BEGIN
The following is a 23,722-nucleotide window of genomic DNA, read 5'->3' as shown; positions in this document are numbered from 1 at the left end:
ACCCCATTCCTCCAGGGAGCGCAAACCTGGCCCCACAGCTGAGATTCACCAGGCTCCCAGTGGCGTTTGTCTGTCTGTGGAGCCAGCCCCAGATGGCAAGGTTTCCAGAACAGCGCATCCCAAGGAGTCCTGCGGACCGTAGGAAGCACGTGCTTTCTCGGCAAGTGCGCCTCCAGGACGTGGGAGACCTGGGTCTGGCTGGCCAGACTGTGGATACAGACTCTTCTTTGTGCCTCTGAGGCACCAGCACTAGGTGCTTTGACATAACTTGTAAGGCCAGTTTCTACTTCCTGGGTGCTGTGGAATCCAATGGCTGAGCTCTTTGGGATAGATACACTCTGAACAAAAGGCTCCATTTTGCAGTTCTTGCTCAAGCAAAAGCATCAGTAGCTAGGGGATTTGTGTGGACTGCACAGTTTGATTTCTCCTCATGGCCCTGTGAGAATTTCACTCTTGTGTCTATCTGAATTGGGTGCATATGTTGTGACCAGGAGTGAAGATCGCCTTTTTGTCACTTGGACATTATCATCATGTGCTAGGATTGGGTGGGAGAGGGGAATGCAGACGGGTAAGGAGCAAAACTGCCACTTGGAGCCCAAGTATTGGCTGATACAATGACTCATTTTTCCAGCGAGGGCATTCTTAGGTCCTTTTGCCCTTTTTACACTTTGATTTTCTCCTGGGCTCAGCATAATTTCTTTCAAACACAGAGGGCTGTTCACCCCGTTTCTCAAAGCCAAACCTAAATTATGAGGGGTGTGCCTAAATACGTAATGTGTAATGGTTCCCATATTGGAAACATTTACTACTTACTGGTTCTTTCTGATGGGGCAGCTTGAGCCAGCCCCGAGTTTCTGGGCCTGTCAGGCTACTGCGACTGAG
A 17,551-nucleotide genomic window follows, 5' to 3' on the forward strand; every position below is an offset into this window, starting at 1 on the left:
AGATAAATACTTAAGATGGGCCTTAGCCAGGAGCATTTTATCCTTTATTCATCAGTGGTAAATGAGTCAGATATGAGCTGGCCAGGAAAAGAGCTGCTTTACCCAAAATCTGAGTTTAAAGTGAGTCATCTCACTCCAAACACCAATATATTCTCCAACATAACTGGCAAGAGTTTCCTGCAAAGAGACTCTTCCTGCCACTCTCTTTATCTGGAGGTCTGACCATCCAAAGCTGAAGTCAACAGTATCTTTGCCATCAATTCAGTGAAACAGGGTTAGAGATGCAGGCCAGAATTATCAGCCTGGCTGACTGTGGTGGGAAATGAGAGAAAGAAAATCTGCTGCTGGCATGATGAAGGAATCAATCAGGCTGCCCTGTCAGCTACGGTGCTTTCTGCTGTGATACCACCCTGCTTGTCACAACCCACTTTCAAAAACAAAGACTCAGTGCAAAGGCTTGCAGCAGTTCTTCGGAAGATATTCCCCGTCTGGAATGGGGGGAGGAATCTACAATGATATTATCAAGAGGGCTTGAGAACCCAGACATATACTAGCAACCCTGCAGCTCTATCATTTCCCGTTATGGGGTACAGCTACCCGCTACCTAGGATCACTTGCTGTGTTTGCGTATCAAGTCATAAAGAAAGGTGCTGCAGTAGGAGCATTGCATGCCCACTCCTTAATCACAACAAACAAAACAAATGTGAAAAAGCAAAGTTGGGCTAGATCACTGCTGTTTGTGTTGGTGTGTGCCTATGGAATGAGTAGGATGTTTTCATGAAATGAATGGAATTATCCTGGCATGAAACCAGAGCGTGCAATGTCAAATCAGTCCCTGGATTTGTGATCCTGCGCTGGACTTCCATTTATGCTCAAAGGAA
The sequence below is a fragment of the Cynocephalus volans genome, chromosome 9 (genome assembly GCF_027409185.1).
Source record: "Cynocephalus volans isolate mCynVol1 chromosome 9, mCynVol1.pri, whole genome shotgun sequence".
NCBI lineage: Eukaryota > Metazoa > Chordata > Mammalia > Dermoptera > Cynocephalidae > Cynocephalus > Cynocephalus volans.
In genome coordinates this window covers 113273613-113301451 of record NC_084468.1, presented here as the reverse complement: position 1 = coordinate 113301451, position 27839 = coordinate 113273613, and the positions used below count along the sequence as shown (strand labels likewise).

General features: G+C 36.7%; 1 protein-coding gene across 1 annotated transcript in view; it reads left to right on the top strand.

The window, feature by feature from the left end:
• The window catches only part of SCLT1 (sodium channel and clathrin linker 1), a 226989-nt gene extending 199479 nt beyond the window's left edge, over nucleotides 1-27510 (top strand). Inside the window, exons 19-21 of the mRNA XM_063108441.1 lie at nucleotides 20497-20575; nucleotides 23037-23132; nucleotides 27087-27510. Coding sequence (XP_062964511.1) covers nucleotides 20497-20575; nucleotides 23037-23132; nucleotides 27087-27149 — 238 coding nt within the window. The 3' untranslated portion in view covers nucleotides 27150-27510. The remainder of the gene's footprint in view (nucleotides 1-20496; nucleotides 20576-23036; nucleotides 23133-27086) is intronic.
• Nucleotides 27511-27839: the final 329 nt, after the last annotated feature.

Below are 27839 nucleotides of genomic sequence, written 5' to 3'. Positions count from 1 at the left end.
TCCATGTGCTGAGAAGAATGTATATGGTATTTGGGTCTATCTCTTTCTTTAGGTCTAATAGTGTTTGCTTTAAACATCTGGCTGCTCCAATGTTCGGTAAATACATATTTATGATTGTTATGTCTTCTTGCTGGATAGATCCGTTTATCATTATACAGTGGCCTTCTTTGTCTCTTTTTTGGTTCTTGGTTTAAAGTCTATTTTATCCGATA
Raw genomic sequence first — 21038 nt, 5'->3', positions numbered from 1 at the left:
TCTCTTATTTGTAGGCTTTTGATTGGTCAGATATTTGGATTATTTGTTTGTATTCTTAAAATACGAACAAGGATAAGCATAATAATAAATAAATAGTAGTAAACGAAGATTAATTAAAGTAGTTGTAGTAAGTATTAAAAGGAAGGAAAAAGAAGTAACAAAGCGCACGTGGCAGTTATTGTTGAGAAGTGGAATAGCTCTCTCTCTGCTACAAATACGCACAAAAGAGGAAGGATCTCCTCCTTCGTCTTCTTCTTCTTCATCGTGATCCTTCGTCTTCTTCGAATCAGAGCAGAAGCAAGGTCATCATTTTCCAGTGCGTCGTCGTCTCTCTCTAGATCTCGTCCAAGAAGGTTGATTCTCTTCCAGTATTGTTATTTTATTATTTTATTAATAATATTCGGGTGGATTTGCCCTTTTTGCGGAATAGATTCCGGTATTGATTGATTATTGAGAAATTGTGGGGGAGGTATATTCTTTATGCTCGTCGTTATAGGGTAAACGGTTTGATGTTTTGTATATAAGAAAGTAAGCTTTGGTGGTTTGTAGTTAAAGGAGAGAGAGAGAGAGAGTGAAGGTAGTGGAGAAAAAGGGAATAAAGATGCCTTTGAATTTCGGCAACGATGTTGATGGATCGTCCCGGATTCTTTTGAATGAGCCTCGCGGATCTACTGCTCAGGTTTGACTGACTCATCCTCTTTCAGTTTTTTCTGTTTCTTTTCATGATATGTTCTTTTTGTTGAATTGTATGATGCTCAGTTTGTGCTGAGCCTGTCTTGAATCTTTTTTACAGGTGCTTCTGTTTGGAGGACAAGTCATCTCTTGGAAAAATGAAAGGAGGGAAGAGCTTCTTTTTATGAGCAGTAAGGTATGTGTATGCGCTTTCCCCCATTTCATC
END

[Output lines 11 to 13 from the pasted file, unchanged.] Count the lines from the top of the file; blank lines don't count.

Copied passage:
• The window catches only part of SCLT1 (sodium channel and clathrin linker 1), a 226989-nt gene extending 199479 nt beyond the window's left edge, over nucleotides 1-27510 (top strand). Inside the window, exons 19-21 of the mRNA XM_063108441.1 lie at nucleotides 20497-20575; nucleotides 23037-23132; nucleotides 27087-27510. Coding sequence (XP_062964511.1) covers nucleotides 20497-20575; nucleotides 23037-23132; nucleotides 27087-27149 — 238 coding nt within the window. The 3' untranslated portion in view covers nucleotides 27150-27510. The remainder of the gene's footprint in view (nucleotides 1-20496; nucleotides 20576-23036; nucleotides 23133-27086) is intronic.
• Nucleotides 27511-27839: the final 329 nt, after the last annotated feature.

Below are 27839 nucleotides of genomic sequence, written 5' to 3'. Positions count from 1 at the left end.